Wise words from Corona | Inquirer Opinion

Wise words from Corona | Inquirer Opinion

Hypocrisy of impeached CJ Corona, as Inquirer sees it. Re: his motion to inhibit Sen. Drilon from impeachment trial.

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In asking for the “recusal, inhibition or disqualification” of Sen. Franklin Drilon from the impeachment court on grounds of partiality and bias against their client, the defense team of Chief Justice Renato Corona waxed eloquently outraged. “The conduct of Senator-Judge Drilon,” said their motion, “has drawn the attention of the public, casting doubt on the integrity of the impeachment trial process and even the impartiality of the judges themselves. A judge must take every effort to avoid even the appearance of partiality. This rule is the rule of thumb for all manner of judicial conduct and comportment, and it is well-entrenched in jurisprudence… It is beyond cavil that this turn of events has put in question the integrity of the proceedings and members of the Impeachment Court.”

Defense lawyer Jose Roy III put it more succinctly: a judge “must not only be impartial, but must also appear impartial,” and Drilon, by his conduct, had lost his “cold neutrality as a judge.”
Let’s set aside for a moment whether it was indeed unfair that Drilon’s questioning of Clerk of Court Enriqueta Vidal compelled her to produce the confidential statements of assets, liabilities and net worth of Corona, and that it was he who established that the Chief Justice acted as attorney-in-fact in his daughter Charina’s purchase of a McKinley Hill property in 2008. It’s interesting to note that, to go by the defense lawyers’ exacting prescription of how judges should comport themselves during trials, the first person who would fail the test would be their client, the Chief Justice.

Recall how Corona conducted the cross-examination of Justice Secretary Leila De Lima when she defended before the Supreme Court the government’s action to bar former President Gloria Macapagal-Arroyo and her husband from leaving the country despite a temporary restraining order issued by the high court. Did Corona confine himself to neutral, clarificatory questions? No. He framed his argument in the most partial – in fact, political – way possible. The Arroyos weren’t merely respondents in a case, they were victims of persecution by the government. “Imagine six or seven years from now,” he said, “if a person is being hounded by their political enemies with the same vigor as you have, don’t you think it would be incumbent to this Court to give their constitutional right the same importance we are giving them today?”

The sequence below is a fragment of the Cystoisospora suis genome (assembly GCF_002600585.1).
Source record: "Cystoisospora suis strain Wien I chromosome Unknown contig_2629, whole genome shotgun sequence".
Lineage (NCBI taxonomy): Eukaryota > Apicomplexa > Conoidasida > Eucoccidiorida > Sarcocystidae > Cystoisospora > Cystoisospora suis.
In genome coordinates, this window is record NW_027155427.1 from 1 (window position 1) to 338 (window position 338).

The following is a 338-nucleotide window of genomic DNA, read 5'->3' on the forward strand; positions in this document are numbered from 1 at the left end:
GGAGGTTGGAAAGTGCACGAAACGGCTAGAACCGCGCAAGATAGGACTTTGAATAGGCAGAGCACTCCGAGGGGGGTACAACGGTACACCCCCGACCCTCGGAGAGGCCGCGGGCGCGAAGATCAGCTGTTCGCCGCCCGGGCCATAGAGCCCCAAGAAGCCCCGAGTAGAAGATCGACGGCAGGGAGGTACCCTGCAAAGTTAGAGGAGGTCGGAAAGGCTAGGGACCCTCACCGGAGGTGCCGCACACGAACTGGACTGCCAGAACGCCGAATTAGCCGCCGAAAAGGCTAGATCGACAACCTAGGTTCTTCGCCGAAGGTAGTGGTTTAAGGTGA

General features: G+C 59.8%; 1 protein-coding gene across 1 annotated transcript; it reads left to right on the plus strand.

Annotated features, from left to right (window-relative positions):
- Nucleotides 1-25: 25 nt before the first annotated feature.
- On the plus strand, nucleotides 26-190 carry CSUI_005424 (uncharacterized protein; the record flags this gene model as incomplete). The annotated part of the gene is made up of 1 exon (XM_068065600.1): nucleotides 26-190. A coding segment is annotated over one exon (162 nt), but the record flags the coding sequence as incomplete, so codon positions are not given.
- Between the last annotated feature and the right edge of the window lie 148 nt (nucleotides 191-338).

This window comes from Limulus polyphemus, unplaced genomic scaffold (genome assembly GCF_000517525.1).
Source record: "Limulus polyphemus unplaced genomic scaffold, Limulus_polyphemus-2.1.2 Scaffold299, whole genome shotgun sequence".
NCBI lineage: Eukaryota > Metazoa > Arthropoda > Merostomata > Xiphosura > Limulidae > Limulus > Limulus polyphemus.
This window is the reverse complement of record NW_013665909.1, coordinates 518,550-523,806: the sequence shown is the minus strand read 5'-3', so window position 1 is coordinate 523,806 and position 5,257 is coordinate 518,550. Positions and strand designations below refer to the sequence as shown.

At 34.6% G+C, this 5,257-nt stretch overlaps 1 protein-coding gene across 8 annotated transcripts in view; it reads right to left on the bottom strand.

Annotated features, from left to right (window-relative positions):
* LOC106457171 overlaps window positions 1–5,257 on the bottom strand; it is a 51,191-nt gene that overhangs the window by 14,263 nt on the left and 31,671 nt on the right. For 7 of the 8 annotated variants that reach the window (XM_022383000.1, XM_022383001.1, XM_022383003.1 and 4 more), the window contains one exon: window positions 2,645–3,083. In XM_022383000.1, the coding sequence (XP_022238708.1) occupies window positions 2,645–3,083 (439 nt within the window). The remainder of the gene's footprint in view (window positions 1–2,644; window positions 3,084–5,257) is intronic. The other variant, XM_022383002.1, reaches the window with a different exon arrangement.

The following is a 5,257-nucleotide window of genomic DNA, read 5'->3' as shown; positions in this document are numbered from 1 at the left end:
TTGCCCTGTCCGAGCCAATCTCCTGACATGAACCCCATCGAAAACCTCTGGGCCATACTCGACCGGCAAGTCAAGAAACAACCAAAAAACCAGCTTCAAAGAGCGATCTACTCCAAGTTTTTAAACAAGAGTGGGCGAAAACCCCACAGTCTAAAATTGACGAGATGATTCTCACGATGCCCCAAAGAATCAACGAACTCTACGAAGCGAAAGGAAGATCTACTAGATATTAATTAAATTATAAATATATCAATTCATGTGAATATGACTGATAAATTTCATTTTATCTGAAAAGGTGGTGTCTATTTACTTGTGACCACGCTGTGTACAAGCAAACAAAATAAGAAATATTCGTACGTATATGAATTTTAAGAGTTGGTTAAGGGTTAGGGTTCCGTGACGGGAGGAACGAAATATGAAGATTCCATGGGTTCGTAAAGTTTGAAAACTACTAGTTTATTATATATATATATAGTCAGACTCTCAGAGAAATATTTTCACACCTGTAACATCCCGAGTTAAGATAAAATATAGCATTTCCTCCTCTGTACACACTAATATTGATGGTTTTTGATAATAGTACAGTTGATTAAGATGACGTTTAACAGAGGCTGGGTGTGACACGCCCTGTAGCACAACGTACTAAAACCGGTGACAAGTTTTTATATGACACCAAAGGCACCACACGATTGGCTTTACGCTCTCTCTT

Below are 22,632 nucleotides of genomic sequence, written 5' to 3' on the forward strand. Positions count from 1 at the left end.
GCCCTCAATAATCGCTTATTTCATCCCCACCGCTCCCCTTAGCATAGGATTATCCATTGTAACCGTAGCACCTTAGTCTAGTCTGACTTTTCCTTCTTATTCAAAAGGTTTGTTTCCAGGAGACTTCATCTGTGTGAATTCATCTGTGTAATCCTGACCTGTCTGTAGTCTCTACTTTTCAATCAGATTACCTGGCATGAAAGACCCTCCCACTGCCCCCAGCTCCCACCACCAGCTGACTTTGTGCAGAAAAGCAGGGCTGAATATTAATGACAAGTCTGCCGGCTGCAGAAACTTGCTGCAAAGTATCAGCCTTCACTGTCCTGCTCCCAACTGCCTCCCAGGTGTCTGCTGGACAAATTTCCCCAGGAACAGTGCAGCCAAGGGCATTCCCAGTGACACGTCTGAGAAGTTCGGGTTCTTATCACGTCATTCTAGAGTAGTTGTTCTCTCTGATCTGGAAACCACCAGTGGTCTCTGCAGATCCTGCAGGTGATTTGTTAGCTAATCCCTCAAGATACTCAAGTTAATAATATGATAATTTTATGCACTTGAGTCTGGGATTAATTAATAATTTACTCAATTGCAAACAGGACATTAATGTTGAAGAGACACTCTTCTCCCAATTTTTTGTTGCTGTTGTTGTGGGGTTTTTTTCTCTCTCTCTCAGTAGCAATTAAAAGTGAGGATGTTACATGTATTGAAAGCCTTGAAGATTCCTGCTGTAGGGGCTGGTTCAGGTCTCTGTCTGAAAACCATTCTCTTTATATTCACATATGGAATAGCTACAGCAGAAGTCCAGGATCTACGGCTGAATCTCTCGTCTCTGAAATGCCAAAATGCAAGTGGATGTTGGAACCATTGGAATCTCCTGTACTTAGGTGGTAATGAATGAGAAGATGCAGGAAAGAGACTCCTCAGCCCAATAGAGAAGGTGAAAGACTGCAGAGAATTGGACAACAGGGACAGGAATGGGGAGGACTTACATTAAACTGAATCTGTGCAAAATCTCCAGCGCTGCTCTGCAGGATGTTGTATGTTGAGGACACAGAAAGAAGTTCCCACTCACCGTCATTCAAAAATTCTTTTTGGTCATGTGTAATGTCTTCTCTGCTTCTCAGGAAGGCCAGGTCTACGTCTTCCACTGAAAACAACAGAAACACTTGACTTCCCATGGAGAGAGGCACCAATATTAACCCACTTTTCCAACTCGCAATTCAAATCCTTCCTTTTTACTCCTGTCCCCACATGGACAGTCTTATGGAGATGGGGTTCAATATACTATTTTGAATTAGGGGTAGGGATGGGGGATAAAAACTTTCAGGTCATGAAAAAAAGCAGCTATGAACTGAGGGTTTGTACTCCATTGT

What was it again that Roy said? A judge “must not only be impartial, but must also appear impartial.”

So, was Drilon really being partisan in his actions? Only if you think that what he did, which was to help ferret out the facts, was out of line. Only if you think that the truth doesn’t matter in this case, but only the parts of it that could be artfully spun, rearranged and twisted into an alternate version, then presented to the senator-judges and the public as the whole shebang and nothing but.

Consider that what the defense is most livid about is the fact that Drilon got Corona’s SALNs disclosed. Those documents were the subject of a subpoena by the impeachment court, so whether the senators got their hands on the SALNs via Drilon’s alleged maneuvering or not, one way or the other they were bound to come out. What, in effect, is the defense saying – that had Drilon, or any other senator, not asked Vidal to surrender the SALNs, they were prepared not to produce the papers despite the court order? And yet, when the SALNs were finally made public, Corona’s lawyers – at a snap and in the face of the relentless objections they had raised earlier – spun around and began claiming with straight faces that, hey, since the SALNs have now been disclosed, why bother proceeding with Article 2 of the impeachment complaint?

The disingenuousness, the willingness to try to trick the public with crafty legalese, is frustrating. Rather than help uncover the truth, the proceedings are reduced to a cheap game this way. But, as a Supreme Court justice once wrote, “A litigation is not a game of technicalities in which one, more deeply schooled and skilled in the subtle art of movement and position, entraps and destroys the other. It is rather a contest in which each contending party fully and fairly lays before the court the facts in issue and then, brushing aside as wholly trivial and indecisive all imperfections of form and technicalities of procedure, asks that justice be done upon the merits.”
The author of that sage advice? Renato Corona. At his own trial, let him reap the wisdom of his own words."
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